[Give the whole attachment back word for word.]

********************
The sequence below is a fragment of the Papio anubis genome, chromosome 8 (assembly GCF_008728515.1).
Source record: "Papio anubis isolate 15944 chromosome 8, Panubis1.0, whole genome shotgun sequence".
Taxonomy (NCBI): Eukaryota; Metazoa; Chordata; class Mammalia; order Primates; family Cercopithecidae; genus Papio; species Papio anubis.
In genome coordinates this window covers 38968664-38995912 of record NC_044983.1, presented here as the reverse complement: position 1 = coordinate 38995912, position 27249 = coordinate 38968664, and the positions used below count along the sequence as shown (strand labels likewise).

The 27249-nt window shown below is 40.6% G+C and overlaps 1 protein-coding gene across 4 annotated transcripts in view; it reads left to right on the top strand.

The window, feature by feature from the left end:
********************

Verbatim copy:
The sequence below is a fragment of the Papio anubis genome, chromosome 8 (assembly GCF_008728515.1).
Source record: "Papio anubis isolate 15944 chromosome 8, Panubis1.0, whole genome shotgun sequence".
Taxonomy (NCBI): Eukaryota; Metazoa; Chordata; class Mammalia; order Primates; family Cercopithecidae; genus Papio; species Papio anubis.
In genome coordinates this window covers 38968664-38995912 of record NC_044983.1, presented here as the reverse complement: position 1 = coordinate 38995912, position 27249 = coordinate 38968664, and the positions used below count along the sequence as shown (strand labels likewise).

The 27249-nt window shown below is 40.6% G+C and overlaps 1 protein-coding gene across 4 annotated transcripts in view; it reads left to right on the top strand.

The window, feature by feature from the left end: